Fortunately, this team has plenty of weapons. So, should Spaeth be pressed into a larger role, it shouldn’t slow this passing offense down much.
Veteran Backups: David Paulson/Michael Palmer
If nothing changes from last season’s depth chart, expect Paulson and Palmer to round things out. Paulson is an interesting player, because he deviates greatly from the norm as far as what Pittsburgh typically covets at tight end.
At only 6’4” and 246 pounds, Paulson is somewhat undersized by Steelers standards. However, he is faster and significantly more athletic than any of those tight ends ahead of him on the roster.
The downside to Paulson’s game is that he’s not much of a blocker, meaning if he makes gains this season, it would be as a situational player on passing downs.
Unfortunately, there is far less to be excited about with Palmer. He’s a slow, lumbering tight end who can block but won’t scare any defenses as a receiver. If there’s a veteran spot on the roster one of these rookies can bump, it is Palmer.
The Rookies: Rob Blanchflower/Eric Waters
I’ll be the first to admit, I thought the Steelers would place a higher priority on the tight end position in the 2014 NFL draft than they did. Granted, this tight end class was top-heavy, albeit a bit shallow overall, but there were some very interesting players the Steelers chose to pass on.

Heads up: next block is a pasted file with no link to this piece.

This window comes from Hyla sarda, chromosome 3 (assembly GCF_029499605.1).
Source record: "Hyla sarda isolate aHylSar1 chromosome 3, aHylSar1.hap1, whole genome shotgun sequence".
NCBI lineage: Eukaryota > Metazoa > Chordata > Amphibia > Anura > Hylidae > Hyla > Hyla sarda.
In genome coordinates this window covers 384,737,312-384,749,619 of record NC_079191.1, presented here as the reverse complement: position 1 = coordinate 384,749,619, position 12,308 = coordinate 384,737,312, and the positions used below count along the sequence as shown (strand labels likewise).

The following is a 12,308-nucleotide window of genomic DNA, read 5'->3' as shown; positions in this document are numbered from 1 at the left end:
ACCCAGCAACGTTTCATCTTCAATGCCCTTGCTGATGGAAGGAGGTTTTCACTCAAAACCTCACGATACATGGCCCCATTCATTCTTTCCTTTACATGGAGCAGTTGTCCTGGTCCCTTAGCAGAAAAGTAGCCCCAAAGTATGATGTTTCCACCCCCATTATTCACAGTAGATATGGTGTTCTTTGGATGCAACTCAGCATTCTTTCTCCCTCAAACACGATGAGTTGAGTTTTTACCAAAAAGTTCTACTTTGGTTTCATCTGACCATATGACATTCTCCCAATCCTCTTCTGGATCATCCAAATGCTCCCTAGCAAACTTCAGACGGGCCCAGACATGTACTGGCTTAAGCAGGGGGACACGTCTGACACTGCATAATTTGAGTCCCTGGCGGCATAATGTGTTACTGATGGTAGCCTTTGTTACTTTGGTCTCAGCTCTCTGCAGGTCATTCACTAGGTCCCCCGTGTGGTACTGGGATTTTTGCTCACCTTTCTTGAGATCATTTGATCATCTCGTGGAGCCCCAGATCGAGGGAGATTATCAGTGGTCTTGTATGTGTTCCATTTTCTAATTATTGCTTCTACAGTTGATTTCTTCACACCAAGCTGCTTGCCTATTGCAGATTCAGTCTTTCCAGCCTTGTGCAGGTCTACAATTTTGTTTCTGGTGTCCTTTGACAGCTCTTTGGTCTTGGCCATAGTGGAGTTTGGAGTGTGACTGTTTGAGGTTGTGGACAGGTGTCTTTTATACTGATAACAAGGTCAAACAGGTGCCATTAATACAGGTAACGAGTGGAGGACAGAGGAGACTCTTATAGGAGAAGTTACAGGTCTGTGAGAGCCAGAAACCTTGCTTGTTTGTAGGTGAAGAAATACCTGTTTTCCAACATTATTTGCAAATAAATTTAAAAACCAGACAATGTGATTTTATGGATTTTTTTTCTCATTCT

Interestingly, the two tight ends the Steelers brought in are stark contrasts in body type and style of play. Pittsburgh used a seventh-round pick on Blanchflower from UMass and later signed Missouri’s Waters as an undrafted free agent.
Blanchflower is like a real comfy pair of slippers. He’s exactly what Steelers fans have come to know and love. He’s big, a little slow, but strong and physical. Nothing exciting, but he’s a safe player and could take Palmer’s roster spot.
On the other hand, we have Waters. He’s more like those flashy new LeBrons. Fast, athletic and exciting. However, they are also more flash than function, and wearing them to the food court might get you some funny looks. If Waters can play a lick of football, his athletic ability could keep him employed, at least in the short run.
Pittsburgh is going to carry four tight ends again this year, and there is tremendous optimism that the starter Miller is going to have a big season. Miller hauled in 58 receptions as Ben Roethlisberger’s security blanket in only 14 games. If Pittsburgh can get 16 starts out of Miller, a 70-reception season is not at all out of the question.
Beyond Miller, the depth chart should round out with Spaeth, Paulson and Blanchflower. Waters, for all his potential, is most likely relegated to the practice squad, and Palmer will be looking for work elsewhere. This is far from the sexiest positional unit on the team, but they fit exactly with what the Steelers want to do.
The player most likely to break out in 2014 is Paulson. His hybrid frame and athleticism would offer an exciting new wrinkle to the offense.
Looking beyond 2014, this team really needs to assess this positional unit and start to make moves for the eventual drop-off of Miller’s game. As mentioned before, if Miller is lost to injury, the dynamic (although perhaps not production) of the passing offense is going to change.